CCHF | Solutions


Abandoned Water Bottles, by Keesha Moore

Like Samara, I too have a heightened consciousness of: 1) our “racialized” world and my place in it; 2) the female condition in a patriarchal society and how I’m affected by it; 3) one’s relentless thirst for Christ while yet involved in a well-established religious system; and 4) my passion to tell others how they too can encounter Christ for themselves.

This historic moment recorded in John 4 was started when a certain Jewish man asked a certain Samaritan woman for a simple drink of water. But it wasn’t that simple. It was a divine encounter if there ever was one. Jesus invited Samara to drink from a wellspring (that is, living water) that can be inside of us rather than outside. The Wellspring he offered Samara must have been refreshing for someone like her who probably had to walk a significant distance every day to “bottle” her water supply. But I can just imagine how surprised she was to discover that the living water he was speaking of was Jesus himself.

My first gulp of this living water still remains fresh in my mind, although it was over sixteen years ago. The remembrance of my divine encounter with Christ was recently enthused during an unusual conversation with my sixteen-year-old niece.

I was awakened by a phone call from my niece in the middle of the night. She was sobbing. While I was alarmed, I tried to softly speak her name, remain calm, and patiently wait for her to respond. The five seconds of speechless crying further tested my composure, but she finally broke through with words I could just make out, saying, “Aunt Keesha, nothing’s wrong . . .” It was past 2 A.M., and I wasn’t totally convinced. My harassing questions must have betrayed my pseudo-coolness because she firmly interrupted to reassure me that “everything's okay." She went on talking amidst her many tears, in a soliloquy-type fashion, offering me her apologies for her repeated episodes of rebellion and resistance against the love and witness of Christ that she received while living in my home for more than three years.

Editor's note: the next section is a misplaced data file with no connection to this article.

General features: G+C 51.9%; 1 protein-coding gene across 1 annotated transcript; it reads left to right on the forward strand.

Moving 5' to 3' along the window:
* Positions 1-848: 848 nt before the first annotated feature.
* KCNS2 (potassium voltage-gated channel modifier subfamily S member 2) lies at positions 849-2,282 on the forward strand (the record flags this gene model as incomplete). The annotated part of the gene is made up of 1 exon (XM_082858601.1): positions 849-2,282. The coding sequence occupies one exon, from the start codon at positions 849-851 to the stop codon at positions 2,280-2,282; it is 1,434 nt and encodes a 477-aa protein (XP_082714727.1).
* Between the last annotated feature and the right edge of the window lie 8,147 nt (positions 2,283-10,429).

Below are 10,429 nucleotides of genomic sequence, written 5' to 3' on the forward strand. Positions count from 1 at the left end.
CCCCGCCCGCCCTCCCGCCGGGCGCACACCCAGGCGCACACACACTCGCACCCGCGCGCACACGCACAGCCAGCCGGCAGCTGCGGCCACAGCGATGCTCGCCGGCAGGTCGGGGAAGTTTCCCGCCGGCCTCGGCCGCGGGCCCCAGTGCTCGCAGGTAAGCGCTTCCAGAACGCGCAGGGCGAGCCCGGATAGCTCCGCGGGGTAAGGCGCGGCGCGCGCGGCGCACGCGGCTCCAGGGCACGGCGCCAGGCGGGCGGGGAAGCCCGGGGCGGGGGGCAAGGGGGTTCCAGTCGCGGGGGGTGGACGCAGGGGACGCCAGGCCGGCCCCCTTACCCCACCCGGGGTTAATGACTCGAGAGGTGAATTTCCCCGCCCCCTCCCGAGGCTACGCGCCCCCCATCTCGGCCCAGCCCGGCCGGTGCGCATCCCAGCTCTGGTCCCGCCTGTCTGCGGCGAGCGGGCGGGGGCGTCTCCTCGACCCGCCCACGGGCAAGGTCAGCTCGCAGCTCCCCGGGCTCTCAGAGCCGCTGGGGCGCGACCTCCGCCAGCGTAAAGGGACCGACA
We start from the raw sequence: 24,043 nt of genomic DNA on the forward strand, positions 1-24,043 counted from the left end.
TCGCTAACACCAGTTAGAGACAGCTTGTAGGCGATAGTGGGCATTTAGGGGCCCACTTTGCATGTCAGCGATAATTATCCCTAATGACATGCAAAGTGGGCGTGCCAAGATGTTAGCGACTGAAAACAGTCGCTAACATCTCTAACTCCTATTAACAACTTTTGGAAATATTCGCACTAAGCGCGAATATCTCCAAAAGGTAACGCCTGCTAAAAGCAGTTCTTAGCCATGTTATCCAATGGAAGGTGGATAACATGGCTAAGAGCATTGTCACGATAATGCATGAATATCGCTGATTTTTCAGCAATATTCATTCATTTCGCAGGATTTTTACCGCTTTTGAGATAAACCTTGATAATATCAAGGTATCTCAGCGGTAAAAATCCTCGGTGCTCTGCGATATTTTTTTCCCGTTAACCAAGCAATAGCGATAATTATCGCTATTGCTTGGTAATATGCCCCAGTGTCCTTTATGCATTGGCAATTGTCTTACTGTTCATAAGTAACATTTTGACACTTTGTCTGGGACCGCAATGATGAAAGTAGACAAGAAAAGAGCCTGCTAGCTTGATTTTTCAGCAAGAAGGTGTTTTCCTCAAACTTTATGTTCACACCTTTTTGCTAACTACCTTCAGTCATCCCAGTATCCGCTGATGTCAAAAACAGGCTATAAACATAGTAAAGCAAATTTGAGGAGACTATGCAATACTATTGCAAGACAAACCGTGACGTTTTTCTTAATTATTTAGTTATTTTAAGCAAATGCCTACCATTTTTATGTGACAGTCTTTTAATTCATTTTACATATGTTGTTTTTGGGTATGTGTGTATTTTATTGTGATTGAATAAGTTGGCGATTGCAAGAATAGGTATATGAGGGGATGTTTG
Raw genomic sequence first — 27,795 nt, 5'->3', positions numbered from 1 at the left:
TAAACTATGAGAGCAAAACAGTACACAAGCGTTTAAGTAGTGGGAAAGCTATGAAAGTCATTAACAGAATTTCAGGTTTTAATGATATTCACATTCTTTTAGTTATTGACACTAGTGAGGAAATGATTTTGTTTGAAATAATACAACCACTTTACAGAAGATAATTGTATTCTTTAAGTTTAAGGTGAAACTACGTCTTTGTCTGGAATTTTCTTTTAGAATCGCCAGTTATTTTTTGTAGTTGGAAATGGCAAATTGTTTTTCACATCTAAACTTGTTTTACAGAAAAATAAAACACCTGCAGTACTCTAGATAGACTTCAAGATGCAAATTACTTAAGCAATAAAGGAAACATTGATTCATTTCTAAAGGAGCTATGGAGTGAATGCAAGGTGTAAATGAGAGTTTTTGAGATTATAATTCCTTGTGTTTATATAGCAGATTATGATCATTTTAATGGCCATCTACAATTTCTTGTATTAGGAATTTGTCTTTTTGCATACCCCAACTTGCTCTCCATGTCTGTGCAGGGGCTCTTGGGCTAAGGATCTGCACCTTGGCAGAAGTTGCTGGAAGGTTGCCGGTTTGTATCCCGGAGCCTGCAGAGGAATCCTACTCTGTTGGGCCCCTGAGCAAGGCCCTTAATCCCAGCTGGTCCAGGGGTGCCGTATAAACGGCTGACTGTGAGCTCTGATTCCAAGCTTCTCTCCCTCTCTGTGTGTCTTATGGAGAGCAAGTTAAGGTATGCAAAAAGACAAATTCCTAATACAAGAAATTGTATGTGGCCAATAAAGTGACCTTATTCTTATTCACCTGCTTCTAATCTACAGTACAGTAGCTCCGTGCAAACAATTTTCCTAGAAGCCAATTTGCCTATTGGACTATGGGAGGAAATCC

This baby, my baby, expressed her deep need for God and her desire to have him in her life. Before calling me, she had emotionally expressed her gratitude to my sister — her mom. My sister is a single mother, raising my niece and my niece’s eleven-year-old sister, and my sister’s last four years of teen anger and rebellion from her older daughter had come to a head. My niece had encountered the liberating Christ for herself. It was not another occasion wherein she was being grilled about Christ by my family or me. Not this time. Christ had touched her, and she wanted to know about his living water that could spring up life inside of her. Just like Samara, she seemed to be purging all the clutter that she thought could be clogging her soul.

That sweeping moment on the phone with my niece had completely sobered me from my sleepy stupor and, although nine hundred miles apart, I felt close to her as we wept together. In the conversation that ensued, she asked me how to “do it.” What she wanted to know was how one continually walks with God and lives for him among people who do not live the same way. And how will these people know how to "accept” you once your life takes a drastic spiritual change? She went on to ask what she had to do to have God in her life right then and where she should go from that point.

Her sincere questions took me back to when I was sixteen and starting to abandon “everything” to follow Christ. (I laugh as I remember throwing out my collection of Hip/Hop and R&B, because I understood such an action to be a sign of following Christ! If only it was that easy!) I was pleased to fill in some of her blanks with answers I’ve found in Scripture and through my own transformation. I was happy to assure her of my love, forgiveness, and availability, as well as to offer my apologies for the numerous times I was impatient with her for being a stubborn teenager. And I was more pleased to tell her what my mama had told me when I was her age. Mama said, “You have to get to know him for yourself and tell him that you will follow him wherever he leads. Baby, God wants you to tell him yes with your very life.” At times Mama called it “a total yes.” I remember hearing these words, and they sounded so very serious! And truly they are serious.

Getting to know God and telling him yes has been key in my Christian life. I’m learning that my first affirmative to Christ’s call for me as a teenage girl was just the beginning of a lifetime of responses I have to give him. More specifically, I find that he desires a total yes on a daily basis. It's been sixteen years now, and I still haven’t been able - as I would like - to effectively bottle Christ like we do some inspirational folk heroes. For example, I am increasingly seeing Che' Guevara’s image blitzed on T-shirts and the rear windows of vehicles. Society can easily immortalize these Che-type heroes, studying their lives as if what they read is the sum total of the person. Often times, our knowledge about heroes can mislead us to assume that we personally know them, when in truth we only know things recorded about them.